One of the girls at the table had taken a cooking class on a trip to France, and was talking about how strict the French food regulations are. Even vegetables, she said, are classed differently depending on quality. Our (French) waiter, who looked about 25, seemed as knowledgeable and passionate about wine and food as anyone I've ever met. I felt really out of my depth listening to him talk about cheeses with the girl who'd taken the cooking class.

It made me sad, because that kind of knowledge and passion is something most Americans really don't have. We feed ourselves on what is cheap and easy, focusing on bulk instead of quality. I would guess that most of us are only familiar with a handful of ingredients, and can only prepare a handful of dishes using a handful of cooking techniques. (I'm going by my own experience, here: my non-dessert modes are limited to "steam," "boil," "fry" and "eat raw.") Junk-food companies are allowed to advertise more or less anything as "food." Beyond cookout fare and soul food, we don't really have a proper food culture at all, and I think that's horribly sad.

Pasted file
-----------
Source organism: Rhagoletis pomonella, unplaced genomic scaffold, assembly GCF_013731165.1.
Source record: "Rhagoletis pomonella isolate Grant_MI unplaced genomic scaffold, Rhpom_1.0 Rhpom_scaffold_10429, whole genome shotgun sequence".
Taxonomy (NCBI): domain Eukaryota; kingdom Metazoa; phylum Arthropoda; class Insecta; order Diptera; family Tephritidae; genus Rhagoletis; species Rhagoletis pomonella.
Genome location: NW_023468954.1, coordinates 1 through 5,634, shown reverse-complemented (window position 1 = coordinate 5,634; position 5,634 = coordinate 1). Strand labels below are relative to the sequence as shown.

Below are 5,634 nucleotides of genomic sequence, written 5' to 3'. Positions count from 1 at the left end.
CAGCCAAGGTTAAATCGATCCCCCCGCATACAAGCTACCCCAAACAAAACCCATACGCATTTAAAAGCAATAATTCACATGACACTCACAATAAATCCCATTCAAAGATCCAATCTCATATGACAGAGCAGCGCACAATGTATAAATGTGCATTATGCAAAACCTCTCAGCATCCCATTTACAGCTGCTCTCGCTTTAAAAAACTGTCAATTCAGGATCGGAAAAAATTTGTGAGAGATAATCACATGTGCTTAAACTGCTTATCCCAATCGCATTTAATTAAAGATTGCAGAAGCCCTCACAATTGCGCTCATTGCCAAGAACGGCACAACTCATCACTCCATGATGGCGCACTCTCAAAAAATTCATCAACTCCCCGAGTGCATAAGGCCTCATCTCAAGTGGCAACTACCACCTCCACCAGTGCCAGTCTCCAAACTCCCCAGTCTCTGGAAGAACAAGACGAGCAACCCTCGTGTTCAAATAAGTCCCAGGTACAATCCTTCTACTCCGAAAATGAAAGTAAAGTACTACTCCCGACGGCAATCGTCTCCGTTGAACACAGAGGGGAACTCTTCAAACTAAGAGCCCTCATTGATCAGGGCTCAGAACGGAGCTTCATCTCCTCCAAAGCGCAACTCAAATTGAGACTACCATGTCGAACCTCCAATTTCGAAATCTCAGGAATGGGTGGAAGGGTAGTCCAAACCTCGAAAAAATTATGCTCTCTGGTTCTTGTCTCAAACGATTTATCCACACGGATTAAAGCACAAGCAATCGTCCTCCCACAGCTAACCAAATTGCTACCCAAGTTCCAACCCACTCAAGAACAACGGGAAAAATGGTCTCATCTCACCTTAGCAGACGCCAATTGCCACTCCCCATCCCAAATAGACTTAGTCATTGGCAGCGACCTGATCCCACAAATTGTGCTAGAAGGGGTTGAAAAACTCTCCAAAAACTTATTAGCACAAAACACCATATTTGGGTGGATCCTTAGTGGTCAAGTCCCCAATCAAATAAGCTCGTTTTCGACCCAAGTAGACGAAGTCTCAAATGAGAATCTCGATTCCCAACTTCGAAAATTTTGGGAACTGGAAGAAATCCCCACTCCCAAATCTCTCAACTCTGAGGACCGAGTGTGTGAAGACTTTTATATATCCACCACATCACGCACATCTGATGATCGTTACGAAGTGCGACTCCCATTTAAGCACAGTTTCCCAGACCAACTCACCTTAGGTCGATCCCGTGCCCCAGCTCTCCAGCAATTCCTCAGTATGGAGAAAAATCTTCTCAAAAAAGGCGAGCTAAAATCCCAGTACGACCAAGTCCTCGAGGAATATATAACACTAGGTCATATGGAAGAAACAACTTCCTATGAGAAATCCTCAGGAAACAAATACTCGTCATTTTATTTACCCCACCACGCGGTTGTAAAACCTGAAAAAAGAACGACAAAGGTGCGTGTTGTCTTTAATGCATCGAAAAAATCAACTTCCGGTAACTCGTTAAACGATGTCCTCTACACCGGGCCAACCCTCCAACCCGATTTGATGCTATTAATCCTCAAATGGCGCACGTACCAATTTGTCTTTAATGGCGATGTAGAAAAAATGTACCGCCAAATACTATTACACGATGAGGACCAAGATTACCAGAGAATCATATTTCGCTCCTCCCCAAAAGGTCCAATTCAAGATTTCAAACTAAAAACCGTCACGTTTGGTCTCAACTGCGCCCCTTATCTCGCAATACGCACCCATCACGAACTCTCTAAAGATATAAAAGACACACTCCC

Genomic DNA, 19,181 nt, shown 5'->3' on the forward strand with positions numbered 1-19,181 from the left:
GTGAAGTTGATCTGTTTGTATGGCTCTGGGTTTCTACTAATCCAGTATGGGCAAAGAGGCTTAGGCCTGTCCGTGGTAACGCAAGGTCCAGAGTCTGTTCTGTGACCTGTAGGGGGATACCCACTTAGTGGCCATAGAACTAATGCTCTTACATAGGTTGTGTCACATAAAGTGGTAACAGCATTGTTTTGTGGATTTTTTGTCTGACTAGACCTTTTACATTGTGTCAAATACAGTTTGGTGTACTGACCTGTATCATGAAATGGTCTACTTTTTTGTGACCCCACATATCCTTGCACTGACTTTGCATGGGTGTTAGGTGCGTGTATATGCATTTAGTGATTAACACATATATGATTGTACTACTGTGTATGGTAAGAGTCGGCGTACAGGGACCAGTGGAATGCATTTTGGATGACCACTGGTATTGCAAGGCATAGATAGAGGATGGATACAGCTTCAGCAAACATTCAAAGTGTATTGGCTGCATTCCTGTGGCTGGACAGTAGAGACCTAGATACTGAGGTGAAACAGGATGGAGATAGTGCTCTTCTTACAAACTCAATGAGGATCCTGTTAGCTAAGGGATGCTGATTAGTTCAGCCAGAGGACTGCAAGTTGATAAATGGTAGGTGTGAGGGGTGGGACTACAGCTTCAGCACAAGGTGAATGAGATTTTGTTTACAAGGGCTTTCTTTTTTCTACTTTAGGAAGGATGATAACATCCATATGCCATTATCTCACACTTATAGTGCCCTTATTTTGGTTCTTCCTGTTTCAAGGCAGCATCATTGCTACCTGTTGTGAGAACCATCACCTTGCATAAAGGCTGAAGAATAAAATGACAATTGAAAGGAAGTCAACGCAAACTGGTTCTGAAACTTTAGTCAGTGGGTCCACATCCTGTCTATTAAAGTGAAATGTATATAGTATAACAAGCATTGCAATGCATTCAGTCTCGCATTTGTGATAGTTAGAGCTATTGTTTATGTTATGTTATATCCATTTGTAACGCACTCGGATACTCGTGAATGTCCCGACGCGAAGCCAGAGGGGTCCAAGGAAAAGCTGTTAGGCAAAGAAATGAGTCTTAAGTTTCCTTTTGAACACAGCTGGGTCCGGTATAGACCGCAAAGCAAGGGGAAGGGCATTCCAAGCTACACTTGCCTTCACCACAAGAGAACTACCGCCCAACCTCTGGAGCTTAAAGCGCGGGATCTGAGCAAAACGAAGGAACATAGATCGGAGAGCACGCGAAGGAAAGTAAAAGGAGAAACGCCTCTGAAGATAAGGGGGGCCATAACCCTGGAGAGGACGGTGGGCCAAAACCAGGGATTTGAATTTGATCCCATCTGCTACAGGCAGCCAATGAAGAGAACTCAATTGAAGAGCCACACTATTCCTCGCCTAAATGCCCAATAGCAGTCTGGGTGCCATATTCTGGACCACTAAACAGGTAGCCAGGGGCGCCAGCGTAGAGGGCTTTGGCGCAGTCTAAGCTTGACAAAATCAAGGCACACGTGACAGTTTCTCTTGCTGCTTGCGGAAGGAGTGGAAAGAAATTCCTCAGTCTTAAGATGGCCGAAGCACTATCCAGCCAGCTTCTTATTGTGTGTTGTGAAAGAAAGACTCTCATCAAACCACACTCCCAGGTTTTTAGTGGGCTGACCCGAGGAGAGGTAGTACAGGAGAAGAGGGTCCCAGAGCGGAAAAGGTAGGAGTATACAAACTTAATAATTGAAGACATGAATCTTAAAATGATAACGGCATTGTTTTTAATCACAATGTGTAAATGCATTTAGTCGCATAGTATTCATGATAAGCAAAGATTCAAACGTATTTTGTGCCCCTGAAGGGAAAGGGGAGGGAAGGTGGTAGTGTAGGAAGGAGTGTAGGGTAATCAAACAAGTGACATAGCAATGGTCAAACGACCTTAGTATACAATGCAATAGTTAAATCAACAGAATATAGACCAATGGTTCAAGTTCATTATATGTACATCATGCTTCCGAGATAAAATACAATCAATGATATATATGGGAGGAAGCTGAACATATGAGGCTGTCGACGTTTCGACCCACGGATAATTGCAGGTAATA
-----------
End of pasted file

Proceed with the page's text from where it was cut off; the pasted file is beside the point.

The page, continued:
I know that this post is not covering any new ground. All these points have been made a million times (notably in French Women Don't Get Fat, which I think I put down because its suggestions seemed far too hard to follow). I was just struck by how dramatic the difference can be between top-quality ingredients well prepared and the processed stuff most restaurants will sell you.